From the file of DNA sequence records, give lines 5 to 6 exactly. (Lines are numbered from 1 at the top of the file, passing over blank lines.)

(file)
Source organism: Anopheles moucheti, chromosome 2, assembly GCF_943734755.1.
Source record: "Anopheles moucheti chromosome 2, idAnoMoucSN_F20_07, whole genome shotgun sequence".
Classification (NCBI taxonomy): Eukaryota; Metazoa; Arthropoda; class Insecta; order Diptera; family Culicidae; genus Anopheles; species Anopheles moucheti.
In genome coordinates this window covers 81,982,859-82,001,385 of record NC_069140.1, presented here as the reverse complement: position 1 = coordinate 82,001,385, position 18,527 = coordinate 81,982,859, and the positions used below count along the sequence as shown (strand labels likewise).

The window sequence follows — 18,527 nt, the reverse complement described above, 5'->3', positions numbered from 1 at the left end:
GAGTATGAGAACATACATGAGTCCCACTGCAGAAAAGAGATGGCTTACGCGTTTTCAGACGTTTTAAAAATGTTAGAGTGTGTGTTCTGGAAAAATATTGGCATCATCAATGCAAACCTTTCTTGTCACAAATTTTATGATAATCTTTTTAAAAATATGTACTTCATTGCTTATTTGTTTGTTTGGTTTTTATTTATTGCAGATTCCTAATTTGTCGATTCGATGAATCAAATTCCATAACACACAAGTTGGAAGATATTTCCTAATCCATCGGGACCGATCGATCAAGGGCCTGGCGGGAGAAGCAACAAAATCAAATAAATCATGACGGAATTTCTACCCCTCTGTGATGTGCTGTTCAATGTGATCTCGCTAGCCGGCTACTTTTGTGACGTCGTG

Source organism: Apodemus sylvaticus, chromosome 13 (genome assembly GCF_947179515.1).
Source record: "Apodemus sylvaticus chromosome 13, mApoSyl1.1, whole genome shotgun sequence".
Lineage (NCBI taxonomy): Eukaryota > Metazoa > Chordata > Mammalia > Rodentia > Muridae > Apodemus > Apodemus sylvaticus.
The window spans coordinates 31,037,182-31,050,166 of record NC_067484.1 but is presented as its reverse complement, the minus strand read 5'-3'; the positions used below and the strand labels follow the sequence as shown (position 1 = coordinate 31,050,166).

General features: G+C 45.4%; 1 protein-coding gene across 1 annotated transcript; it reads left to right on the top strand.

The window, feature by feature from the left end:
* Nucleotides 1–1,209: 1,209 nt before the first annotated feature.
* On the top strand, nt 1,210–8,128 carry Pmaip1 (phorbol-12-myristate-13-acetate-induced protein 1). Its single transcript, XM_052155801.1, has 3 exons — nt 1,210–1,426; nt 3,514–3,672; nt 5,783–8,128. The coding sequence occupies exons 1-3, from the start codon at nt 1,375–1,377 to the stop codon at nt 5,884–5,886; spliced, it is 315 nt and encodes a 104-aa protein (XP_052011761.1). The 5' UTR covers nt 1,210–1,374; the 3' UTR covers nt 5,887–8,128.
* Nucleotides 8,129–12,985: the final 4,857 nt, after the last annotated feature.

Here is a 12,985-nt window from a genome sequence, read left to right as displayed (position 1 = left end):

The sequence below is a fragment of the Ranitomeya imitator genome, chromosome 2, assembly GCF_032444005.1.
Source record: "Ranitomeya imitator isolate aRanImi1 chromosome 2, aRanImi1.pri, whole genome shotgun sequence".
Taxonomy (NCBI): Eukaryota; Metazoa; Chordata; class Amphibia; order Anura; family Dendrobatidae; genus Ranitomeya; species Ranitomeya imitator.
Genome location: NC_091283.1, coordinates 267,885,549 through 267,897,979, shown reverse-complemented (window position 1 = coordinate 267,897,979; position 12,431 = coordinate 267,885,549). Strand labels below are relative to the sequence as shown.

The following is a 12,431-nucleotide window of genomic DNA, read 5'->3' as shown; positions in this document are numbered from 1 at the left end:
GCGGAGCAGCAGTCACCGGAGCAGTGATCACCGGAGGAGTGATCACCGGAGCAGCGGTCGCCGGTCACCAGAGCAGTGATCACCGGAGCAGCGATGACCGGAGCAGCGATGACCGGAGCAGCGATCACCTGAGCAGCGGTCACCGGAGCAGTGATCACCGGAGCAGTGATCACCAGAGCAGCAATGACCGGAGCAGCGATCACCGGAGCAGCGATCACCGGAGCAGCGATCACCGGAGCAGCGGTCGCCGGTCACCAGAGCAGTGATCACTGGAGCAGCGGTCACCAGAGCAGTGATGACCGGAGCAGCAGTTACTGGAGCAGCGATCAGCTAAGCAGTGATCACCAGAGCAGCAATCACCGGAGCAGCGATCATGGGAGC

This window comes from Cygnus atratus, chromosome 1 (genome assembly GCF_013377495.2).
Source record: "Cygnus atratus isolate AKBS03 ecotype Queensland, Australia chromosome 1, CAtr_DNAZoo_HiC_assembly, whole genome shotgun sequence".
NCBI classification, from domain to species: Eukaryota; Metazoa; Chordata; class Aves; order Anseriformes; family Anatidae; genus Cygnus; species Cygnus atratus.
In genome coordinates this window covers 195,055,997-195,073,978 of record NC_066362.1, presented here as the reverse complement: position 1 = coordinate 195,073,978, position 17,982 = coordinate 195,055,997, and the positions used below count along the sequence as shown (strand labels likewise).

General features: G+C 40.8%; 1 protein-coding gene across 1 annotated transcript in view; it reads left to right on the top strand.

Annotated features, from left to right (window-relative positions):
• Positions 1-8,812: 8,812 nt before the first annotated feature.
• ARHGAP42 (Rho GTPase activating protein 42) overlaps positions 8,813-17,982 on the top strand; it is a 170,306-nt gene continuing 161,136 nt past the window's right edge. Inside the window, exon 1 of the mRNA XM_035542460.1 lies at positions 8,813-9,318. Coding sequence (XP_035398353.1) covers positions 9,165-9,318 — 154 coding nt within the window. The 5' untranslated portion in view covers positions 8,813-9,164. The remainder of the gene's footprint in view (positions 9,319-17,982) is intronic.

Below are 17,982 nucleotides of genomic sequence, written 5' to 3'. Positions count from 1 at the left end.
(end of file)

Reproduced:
The window sequence follows — 18,527 nt, the reverse complement described above, 5'->3', positions numbered from 1 at the left end:
GAGTATGAGAACATACATGAGTCCCACTGCAGAAAAGAGATGGCTTACGCGTTTTCAGACGTTTTAAAAATGTTAGAGTGTGTGTTCTGGAAAAATATTGGCATCATCAATGCAAACCTTTCTTGTCACAAATTTTATGATAATCTTTTTAAAAATATGTACTTCATTGCTTATTTGTTTGTTTGGTTTTTATTTATTGCAGATTCCTAATTTGTCGATTCGATGAATCAAATTCCATAACACACAAGTTGGAAGATATTTCCTAATCCATCGGGACCGATCGATCAAGGGCCTGGCGGGAGAAGCAACAAAATCAAATAAATCATGACGGAATTTCTACCCCTCTGTGATGTGCTGTTCAATGTGATCTCGCTAGCCGGCTACTTTTGTGACGTCGTG